Fathers: Feel the import of these words and let the glory of your calling be known to all! Don’t miss Justin Taylor’s post. Quoting from his quote (found at On the Square):

Most fathers-to-be suppose that their old ego-centered lives will continue more or less unabated after the child arrives. With the exception of a few more obstacles and demands on their time, their involvement with their children is envisioned as being something manageable and marginal. Nothing like a complete transformation—an abrupt end to their former life—really enters men’s minds.

But then the onslaught begins, and a man begins to realize that these people, his wife and children, are literally and perhaps even intentionally killing his old self. All around him everything is changing, without any signs of ever reverting back to the way they used to be. Into the indefinite future, nearly every hour of his days threatens to be filled with activities that, as a single-person or even a childless husband, he never would have chosen. Due to the continual interruptions of sleep, he is always mildly fatigued; due to long-term financial concerns, he is cautious in spending, forsaking old consumer habits and personal indulgences; he finds his wife equally exhausted and preoccupied with the children; connections with former friends start to slip away; traveling with his children is like traveling third class in Bulgaria, to quote H.L. Mencken; and the changes go on and on. In short, he discovers, in a terrifying realization, what Dostoevsky proclaimed long ago: “[A]ctive love is a harsh and fearful reality compared with love in dreams.” Fatherhood is just not what he bargained for.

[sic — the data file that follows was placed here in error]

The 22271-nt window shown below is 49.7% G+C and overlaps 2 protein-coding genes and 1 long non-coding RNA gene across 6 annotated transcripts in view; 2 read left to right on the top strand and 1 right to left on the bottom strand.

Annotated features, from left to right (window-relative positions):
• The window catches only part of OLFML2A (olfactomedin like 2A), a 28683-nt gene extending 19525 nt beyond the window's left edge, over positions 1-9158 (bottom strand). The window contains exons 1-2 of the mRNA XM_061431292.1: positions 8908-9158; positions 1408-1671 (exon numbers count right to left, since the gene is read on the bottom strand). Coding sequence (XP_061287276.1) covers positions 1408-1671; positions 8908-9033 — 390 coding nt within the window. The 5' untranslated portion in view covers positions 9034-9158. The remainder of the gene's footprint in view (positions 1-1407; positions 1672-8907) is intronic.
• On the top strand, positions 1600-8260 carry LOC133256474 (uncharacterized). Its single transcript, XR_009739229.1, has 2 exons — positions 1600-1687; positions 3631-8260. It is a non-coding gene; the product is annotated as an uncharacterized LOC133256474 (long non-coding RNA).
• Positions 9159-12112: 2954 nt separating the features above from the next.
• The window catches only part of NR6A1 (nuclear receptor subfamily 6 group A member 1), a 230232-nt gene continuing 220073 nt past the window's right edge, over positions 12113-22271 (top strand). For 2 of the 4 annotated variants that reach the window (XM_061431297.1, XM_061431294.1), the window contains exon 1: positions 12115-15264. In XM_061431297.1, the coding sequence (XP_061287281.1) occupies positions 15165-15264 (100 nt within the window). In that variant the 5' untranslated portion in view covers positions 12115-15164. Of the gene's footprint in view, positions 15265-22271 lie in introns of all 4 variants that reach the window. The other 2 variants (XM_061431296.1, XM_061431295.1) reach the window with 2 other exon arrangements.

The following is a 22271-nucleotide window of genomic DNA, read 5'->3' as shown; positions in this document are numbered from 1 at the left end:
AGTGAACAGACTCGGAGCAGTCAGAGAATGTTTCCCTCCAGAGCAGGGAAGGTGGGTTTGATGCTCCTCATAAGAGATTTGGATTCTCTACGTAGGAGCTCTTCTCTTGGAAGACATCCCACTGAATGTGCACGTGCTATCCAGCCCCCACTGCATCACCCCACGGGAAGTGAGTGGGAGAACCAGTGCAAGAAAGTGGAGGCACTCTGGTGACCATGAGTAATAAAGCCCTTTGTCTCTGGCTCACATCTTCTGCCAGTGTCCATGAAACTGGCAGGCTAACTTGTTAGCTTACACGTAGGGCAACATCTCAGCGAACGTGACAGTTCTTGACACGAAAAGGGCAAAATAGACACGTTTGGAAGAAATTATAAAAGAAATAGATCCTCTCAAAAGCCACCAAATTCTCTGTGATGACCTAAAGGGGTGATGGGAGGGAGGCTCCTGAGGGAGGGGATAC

Yet, through the exhaustion, financial stress, screaming, and general chaos, there enters in at times, mysteriously and unexpectedly, deep contentment and gratitude. It is not the pleasure or amusement of high school or college but rather the honor and nobility of sacrifice and commitment, like that felt by a soldier. What happens to his children now happens to him; his life, though awhirl with the trivial concerns of children, is more serious than it ever was before. Everything he does, from bringing home a paycheck to painting a bedroom, has a new end and, hence, a greater significance. The joys and sorrows of his children are now his joys and sorrows; the stakes of his life have risen. And if he is faithful to his calling, he might come to find that, against nearly all prior expectations, he never wants to return to the way things used to be.


  1. Yep. That’s about right! I can relate to this.

    Causes me to mourn over my ability (or actually inability!) to be the husband and father God designed and desired me to be. May the Lord mend all the locusts have eaten, and may I be proactive in my role in pursuit of such mending. I have no doubt with our second child (due date of October 3) I’ll be a bit more able… for her, as well as for my wife.

    Praise God for the growth and freedom I’m finding from a life far too focused on self! Goodbye self!! Hello to a life more closely aligned with the will of God, and not according to my own script. This is my prayer: Step out of my script, read God’s, and listen. To not be distracted with the temporary, and to focus on the eternal. To be more disciplined in doing so.

    Is there such a thing as being MORE disciplined? Or am I simply being disciplined or not?

    : )

    Love that Dostoevsky quote. So true.

  2. Indeed! Who among fathers, in their right civil mind, could not relate to this. As I read this, I could not help but move beyond and think redemptively.

    As is so eloquently said about fatherhood, how much more so are we called in salvation to a “greater significance” and “nobility” to carry the name of the crucified and risen Son of God, to “the honor and nobility of sacrifice and commitment” and to be motivated by “never wanting to return to the way things used to be” since we are eternally the Redeemed of God!!

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